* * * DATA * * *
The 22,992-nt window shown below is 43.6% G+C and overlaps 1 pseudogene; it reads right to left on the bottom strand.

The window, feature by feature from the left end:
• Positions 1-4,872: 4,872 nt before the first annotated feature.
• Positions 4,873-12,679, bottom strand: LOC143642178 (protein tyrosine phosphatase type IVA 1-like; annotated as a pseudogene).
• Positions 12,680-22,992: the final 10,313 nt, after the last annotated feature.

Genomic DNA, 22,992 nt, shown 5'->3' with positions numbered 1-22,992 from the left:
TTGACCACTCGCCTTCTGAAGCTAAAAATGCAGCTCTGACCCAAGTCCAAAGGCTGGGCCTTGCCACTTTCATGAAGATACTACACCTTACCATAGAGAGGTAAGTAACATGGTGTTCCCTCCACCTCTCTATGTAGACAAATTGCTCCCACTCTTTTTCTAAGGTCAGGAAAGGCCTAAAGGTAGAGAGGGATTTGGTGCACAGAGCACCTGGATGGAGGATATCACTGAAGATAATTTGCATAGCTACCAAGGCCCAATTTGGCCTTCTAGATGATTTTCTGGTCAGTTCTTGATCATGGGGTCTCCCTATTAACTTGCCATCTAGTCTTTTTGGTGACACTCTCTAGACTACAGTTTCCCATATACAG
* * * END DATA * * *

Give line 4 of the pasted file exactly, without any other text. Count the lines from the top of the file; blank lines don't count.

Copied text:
• Positions 4,873-12,679, bottom strand: LOC143642178 (protein tyrosine phosphatase type IVA 1-like; annotated as a pseudogene).